New Gym Classroom. 4-11-14
Gandhi, Mahatma. 2001-2014 brainyquote.com. April 13, 2014.
Heaney, Seamus. Beowulf. New York: W.W. Norton & Company, 2000. Print.
The Story Beowulf is an Epic poem written in the Anglo-Saxon period. The author of the poem is unknown. Beowulf is the hero of the story and the Thane to Hygelac the king of the Geats in Sweden. When Beowulf finds out the Grendel (the big guy) is causing problems in Denmark he decides to go over there and help them out. He fights Grendel and everyone is happy. Then Grendels mother comes to avenge her son so Beowulf has to go fight her also. After winning that battle Beowulf goes back to the Geats and becomes king and rules for fifty winters. Everything is good until he has to go fight this dragon. The dragon ends up killing Beowulf. In the story you can see how things like Honor, fame, and Courage are associated with Beowulf. The reason that he take the dangerous journey is to gain all there of those characteristics in his journey. Out lines below is how he gets each one of those traits in the story.
In Beowulf, the essence left behind by a true hero is extremely important. In epics such as this one, leaders tend to have the determination and boldness of a hero. On the other hand, the main character, Beowulf, does not only display these certain traits. In this heroic poem, respect and trust come naturally. Honor and integrity are present throughout the poem. There are many moments in Beowulf that manifest the many traits that a person should have. This proves how important these attributes are to the characters and the Anglo-Saxon society. Although Beowulf has no known author, it embodies many of the beliefs and morals of the early Germanic society. The author of this epic poem uses many approaches in order to demonstrate that respect and trust are fundamental characteristics of a leader and hero.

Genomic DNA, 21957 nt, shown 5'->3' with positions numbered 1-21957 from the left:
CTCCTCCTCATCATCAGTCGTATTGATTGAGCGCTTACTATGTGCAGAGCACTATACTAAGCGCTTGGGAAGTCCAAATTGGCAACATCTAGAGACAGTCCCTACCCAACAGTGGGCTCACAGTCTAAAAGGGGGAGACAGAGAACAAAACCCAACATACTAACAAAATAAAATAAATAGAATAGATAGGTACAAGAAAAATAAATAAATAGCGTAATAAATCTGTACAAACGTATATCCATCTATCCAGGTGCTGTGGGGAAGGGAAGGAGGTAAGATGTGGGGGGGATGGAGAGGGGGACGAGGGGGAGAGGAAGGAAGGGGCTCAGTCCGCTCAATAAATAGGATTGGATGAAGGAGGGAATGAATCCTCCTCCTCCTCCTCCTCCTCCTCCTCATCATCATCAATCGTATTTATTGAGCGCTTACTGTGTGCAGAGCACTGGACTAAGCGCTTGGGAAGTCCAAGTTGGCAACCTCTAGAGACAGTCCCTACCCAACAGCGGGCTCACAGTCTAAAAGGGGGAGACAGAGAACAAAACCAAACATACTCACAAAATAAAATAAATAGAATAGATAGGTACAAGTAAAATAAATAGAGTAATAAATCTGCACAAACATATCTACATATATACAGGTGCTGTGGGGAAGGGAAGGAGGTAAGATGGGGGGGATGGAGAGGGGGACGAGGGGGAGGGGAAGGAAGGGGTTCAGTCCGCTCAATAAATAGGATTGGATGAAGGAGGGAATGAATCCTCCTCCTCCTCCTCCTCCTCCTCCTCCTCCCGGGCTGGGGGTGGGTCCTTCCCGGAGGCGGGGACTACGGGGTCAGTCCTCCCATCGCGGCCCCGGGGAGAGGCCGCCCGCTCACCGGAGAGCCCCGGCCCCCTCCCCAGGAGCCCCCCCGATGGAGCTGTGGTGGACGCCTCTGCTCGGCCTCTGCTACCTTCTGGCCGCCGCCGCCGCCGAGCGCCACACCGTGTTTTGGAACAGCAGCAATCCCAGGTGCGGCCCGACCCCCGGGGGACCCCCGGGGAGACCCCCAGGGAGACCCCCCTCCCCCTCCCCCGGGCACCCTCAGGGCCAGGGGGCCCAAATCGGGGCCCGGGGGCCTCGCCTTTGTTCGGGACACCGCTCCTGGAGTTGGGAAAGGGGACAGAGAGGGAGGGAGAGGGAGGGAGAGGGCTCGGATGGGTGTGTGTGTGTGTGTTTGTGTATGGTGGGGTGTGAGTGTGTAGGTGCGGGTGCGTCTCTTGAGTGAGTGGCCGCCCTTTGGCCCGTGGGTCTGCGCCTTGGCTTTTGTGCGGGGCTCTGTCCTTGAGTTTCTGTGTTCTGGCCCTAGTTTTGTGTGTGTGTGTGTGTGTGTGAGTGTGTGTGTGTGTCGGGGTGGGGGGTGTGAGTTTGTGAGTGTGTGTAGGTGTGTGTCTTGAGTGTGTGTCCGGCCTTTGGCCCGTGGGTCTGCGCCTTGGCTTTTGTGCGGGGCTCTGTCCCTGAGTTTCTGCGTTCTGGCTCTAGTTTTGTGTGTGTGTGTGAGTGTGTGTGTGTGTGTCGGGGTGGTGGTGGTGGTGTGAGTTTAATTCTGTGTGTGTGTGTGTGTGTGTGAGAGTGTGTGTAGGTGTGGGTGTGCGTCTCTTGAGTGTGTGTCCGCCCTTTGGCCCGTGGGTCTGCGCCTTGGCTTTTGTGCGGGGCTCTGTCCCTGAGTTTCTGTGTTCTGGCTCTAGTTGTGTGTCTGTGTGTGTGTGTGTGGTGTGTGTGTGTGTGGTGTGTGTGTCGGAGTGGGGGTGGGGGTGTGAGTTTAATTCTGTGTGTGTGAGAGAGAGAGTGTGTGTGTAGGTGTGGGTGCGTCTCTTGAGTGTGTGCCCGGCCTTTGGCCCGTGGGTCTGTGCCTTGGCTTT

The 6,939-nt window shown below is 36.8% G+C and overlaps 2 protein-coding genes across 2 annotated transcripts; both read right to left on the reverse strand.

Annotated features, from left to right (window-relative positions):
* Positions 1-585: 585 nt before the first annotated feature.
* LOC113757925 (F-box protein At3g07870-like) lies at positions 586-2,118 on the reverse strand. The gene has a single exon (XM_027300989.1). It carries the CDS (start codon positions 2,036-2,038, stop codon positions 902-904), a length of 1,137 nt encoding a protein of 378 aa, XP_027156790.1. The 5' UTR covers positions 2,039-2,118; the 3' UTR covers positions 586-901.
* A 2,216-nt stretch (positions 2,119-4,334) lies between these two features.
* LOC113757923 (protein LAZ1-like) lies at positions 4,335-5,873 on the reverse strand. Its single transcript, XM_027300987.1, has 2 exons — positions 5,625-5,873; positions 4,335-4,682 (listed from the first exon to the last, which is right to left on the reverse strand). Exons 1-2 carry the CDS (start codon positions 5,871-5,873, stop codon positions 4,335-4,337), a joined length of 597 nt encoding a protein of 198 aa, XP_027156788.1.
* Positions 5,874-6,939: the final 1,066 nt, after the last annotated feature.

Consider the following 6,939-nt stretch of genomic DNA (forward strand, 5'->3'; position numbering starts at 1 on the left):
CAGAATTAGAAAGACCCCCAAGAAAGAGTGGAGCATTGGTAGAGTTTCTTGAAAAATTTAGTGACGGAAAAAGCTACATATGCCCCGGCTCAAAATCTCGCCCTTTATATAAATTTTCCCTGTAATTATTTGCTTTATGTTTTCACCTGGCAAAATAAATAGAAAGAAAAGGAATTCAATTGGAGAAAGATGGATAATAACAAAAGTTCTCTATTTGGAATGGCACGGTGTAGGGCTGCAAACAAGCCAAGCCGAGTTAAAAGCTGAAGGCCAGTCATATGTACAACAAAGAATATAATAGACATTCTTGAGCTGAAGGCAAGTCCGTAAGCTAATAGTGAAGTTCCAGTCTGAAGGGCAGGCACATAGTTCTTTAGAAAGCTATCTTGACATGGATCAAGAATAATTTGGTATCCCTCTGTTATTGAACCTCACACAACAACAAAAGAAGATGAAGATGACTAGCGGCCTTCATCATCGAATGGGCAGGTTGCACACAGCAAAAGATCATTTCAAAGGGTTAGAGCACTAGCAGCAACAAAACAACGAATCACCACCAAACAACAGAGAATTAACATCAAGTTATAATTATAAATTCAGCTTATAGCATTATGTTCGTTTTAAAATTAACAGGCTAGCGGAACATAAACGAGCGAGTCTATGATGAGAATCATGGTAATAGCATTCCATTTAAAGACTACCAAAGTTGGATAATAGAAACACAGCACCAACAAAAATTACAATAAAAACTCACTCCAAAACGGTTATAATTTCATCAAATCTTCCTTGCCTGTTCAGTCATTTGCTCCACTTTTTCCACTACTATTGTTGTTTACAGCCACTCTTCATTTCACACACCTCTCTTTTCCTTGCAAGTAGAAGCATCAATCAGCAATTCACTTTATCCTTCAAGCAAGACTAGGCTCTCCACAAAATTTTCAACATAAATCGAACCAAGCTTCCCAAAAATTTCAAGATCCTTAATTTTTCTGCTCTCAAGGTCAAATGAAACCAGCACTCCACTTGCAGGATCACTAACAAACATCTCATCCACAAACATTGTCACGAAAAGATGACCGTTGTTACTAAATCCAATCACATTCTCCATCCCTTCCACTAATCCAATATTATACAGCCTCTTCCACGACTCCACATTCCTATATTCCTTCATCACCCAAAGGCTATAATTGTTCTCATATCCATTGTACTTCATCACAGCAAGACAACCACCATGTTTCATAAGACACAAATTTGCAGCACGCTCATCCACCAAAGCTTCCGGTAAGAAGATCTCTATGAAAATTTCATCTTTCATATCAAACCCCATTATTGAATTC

The strongest ties of loyalty in their society were to kin and lord. A kingdom was only as strong as its war-leader king. In order to have loyal men, the King needed to repay them. In other words the men were paid for loyalty. They were sometimes given, land, gold, money, food, armor and other things for a reward after battle. Both the Anglo-Saxons and the characters in Beowulf are willing to risk their life at any moment-they are inattentive to danger. The Anglo-Saxons acquired riches by plundering treasures of their enemies. Every family formed a bond of loyalty and protection. A family was bound to avenge a father or brother’s death by feud with the tribe or clan which had killed him. This duty of blood revenge was the supreme religion of the Anglo-Saxons. The family passed down this hatred forever until avenged. Always staying loyal to family and the lord. (Allen, 12-14)